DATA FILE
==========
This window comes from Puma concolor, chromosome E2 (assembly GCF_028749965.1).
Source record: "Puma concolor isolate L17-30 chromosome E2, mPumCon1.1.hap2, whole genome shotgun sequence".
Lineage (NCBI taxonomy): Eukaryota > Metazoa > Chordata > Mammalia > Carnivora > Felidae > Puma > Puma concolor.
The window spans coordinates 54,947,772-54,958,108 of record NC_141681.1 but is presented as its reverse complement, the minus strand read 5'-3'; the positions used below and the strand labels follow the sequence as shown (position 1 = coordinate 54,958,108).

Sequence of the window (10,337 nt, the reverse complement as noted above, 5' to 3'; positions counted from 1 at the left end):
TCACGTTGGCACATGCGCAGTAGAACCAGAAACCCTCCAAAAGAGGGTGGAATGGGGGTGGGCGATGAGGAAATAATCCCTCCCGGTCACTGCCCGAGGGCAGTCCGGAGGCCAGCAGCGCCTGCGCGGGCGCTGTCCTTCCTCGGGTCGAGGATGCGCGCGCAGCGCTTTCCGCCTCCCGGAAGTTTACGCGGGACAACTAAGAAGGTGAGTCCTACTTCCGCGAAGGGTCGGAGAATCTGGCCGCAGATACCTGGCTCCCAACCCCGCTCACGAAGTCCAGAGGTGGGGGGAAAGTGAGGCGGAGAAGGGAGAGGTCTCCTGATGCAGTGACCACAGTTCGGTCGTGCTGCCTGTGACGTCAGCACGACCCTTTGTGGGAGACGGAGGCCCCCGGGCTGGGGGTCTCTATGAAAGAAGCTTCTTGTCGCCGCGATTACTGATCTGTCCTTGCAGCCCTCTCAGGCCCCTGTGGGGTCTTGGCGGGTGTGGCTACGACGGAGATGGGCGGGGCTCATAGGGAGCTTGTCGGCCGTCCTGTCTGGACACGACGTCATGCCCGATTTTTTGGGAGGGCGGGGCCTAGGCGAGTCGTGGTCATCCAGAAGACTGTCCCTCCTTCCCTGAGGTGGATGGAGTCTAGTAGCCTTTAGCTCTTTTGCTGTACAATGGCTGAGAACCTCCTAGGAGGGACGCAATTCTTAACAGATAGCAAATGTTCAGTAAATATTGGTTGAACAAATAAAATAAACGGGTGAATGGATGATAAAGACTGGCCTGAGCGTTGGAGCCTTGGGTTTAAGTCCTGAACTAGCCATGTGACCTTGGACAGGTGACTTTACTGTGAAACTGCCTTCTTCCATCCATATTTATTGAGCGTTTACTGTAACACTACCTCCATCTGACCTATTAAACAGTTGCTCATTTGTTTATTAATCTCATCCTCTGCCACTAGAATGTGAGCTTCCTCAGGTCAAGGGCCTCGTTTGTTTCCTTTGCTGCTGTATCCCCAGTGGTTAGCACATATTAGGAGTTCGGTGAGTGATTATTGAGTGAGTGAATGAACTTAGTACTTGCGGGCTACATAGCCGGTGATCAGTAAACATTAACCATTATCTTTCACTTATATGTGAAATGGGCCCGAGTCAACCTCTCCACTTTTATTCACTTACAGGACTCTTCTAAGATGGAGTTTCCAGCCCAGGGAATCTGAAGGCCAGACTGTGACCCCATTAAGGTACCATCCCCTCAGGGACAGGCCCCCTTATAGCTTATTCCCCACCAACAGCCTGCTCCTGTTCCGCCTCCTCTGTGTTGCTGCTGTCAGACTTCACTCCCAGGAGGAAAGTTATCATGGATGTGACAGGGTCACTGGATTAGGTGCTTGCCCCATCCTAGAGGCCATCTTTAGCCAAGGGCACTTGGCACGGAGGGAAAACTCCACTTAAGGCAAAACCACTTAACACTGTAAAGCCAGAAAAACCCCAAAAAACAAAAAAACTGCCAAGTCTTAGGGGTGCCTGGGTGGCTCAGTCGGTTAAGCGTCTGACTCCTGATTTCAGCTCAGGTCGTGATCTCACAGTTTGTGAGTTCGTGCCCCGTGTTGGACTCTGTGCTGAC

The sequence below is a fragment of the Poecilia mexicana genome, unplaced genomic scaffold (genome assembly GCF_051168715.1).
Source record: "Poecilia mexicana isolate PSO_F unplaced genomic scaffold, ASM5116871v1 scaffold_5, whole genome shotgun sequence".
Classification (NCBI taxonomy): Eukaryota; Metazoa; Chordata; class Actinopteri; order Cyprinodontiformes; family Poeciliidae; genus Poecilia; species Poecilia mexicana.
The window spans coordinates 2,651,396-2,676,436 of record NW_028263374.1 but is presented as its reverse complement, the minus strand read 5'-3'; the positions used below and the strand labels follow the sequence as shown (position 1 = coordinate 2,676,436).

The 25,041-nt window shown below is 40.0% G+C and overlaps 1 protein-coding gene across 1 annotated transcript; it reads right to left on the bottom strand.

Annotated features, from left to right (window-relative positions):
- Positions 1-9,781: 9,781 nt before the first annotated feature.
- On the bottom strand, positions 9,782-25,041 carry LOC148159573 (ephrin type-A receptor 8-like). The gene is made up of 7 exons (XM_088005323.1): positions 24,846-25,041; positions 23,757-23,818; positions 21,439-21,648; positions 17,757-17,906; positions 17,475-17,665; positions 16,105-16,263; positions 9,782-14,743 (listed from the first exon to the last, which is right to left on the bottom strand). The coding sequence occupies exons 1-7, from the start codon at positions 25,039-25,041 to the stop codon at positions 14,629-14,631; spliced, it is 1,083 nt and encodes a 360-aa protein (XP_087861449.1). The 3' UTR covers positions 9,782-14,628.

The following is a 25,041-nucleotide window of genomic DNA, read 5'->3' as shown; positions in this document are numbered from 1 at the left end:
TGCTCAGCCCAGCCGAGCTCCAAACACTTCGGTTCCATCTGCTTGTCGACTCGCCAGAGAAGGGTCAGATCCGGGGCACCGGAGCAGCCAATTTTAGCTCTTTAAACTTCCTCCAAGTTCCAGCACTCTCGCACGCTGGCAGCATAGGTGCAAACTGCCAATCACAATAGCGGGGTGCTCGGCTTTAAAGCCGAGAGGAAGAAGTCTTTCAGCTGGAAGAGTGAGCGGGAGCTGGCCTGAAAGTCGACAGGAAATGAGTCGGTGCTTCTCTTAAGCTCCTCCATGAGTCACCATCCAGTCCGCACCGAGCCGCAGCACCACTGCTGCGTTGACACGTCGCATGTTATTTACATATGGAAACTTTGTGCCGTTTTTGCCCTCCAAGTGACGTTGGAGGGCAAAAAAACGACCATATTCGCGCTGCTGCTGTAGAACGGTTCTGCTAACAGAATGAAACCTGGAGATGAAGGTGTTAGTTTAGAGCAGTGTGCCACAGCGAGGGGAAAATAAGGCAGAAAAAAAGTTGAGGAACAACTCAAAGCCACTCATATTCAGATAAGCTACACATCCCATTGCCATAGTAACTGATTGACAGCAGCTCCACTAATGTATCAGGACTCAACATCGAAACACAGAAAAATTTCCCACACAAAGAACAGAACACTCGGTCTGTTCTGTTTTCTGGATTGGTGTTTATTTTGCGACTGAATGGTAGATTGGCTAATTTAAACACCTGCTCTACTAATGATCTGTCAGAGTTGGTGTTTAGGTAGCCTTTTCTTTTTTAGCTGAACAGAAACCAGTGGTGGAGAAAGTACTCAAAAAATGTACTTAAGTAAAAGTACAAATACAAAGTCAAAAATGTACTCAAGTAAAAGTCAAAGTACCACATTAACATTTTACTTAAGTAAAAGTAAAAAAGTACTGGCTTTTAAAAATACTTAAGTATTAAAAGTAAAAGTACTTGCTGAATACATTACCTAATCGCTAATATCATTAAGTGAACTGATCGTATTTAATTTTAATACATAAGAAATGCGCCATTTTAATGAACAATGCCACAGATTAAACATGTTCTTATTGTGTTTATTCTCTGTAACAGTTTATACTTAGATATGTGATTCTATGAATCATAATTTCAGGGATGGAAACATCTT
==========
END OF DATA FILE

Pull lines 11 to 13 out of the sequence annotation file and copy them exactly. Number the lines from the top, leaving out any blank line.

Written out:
The 25,041-nt window shown below is 40.0% G+C and overlaps 1 protein-coding gene across 1 annotated transcript; it reads right to left on the bottom strand.

Annotated features, from left to right (window-relative positions):
- Positions 1-9,781: 9,781 nt before the first annotated feature.